In early 2010, Brazil began testing DRM+ on FM in Belo Horizonte and São Paulo. The tests are being conducted by the Ministry of Communications in partnership with other federal and state agencies and several universities.

Where Are the Receivers? DRM30 works beautifully; especially on shortwave. Now if only there were some low-cost DRM receivers available.

Prices advertised online for the few commercially available receivers range from €99 for a Morphy Richards DAB/DRM Radio 27024 to €199 for a Himalaya DRM-2009 DAB/DRM/AM/FM receiver to €236 for a UniWave Di-Wave 100 DRM LW/MW/shortwave and analog FM unit.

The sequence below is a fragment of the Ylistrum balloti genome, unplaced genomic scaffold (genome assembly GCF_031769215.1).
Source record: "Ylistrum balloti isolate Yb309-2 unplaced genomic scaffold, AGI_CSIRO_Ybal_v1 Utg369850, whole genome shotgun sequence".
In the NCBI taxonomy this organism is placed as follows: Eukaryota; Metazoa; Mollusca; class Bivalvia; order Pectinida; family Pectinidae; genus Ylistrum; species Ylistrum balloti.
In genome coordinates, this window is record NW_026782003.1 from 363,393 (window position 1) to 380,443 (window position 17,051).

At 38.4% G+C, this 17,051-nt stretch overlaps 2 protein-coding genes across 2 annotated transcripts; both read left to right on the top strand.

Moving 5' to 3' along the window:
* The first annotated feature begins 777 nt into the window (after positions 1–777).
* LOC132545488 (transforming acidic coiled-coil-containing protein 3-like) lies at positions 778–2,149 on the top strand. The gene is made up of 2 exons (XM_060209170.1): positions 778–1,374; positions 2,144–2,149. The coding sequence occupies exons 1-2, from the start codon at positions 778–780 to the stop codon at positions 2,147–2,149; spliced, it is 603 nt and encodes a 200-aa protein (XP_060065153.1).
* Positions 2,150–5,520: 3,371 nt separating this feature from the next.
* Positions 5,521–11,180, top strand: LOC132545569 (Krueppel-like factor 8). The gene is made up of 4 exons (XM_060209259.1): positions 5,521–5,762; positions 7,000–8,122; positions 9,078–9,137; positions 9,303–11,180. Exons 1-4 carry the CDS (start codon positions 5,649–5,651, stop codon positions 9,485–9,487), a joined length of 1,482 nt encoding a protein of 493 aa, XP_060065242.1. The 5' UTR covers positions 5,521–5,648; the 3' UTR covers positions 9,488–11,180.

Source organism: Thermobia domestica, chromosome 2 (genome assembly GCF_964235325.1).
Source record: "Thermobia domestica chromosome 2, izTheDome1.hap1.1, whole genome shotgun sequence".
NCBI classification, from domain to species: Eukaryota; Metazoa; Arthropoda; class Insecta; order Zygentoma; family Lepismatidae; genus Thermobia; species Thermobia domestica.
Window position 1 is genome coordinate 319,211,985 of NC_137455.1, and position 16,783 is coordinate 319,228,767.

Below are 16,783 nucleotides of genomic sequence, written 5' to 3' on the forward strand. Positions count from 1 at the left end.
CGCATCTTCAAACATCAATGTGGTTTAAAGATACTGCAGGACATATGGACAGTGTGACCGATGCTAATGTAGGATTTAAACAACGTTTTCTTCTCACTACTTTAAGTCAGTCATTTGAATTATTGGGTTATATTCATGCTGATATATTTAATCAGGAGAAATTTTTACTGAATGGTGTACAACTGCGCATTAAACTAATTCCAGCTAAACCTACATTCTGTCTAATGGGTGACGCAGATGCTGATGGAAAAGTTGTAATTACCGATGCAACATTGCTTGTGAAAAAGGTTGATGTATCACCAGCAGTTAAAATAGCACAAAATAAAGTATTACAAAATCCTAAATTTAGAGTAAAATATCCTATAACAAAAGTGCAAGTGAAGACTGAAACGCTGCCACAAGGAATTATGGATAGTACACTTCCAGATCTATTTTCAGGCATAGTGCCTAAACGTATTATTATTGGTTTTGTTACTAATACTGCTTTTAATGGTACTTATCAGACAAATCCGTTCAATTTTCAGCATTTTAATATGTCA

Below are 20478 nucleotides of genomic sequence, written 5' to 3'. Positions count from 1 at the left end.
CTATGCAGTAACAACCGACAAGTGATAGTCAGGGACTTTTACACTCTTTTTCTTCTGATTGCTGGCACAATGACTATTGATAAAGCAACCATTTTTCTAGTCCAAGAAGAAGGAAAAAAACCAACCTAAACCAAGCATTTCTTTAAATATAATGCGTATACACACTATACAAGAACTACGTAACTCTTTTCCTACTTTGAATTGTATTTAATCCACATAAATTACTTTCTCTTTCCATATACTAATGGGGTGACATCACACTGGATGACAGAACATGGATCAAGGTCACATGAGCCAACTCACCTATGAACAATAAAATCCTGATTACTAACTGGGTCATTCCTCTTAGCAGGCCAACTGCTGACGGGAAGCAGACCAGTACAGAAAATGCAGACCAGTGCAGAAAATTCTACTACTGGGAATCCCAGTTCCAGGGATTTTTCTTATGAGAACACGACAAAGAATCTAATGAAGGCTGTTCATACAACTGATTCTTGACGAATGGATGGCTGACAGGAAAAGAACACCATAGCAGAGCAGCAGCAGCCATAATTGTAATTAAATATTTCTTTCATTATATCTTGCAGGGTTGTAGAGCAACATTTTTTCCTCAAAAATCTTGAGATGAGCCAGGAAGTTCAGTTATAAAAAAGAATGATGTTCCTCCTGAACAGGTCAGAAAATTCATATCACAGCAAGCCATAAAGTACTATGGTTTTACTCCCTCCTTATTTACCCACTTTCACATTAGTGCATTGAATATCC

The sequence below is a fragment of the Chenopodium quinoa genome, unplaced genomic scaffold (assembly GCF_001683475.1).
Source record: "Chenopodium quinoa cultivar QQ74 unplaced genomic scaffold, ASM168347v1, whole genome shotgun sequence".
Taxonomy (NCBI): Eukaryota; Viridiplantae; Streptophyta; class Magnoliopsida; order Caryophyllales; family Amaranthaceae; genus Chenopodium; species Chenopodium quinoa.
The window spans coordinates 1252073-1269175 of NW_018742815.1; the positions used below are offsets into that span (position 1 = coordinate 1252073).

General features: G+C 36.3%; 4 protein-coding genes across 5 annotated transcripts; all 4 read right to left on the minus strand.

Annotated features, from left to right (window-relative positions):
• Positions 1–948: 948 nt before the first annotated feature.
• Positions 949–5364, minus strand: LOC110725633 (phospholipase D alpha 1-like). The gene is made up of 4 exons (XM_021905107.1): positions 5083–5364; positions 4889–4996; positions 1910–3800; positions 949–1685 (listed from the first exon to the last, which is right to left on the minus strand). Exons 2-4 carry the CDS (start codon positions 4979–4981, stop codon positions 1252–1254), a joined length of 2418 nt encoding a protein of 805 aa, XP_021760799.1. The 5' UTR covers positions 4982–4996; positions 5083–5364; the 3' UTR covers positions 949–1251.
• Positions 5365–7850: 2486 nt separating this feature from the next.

“DRM Consortium members Sony and Sangean have really fumbled the ball on this one in the matter of receiver production,” says Radio Australia Transmissions Manager Nigel Homes. “Sangean in particular we expected to produce an efficient DRM receiver to put in their stable of DAB/DAB+ products.”

“Until there are more DRM receivers out there, I don’t think any more stations are going to add DRM services,” said Jeff White; owner of U.S. commercial shortwave station Radio Miami International, president of the U.S. National Association of Shortwave Broadcasters and member of the DRM-USA Steering Committee. “It truly is a chicken-and-egg conundrum.”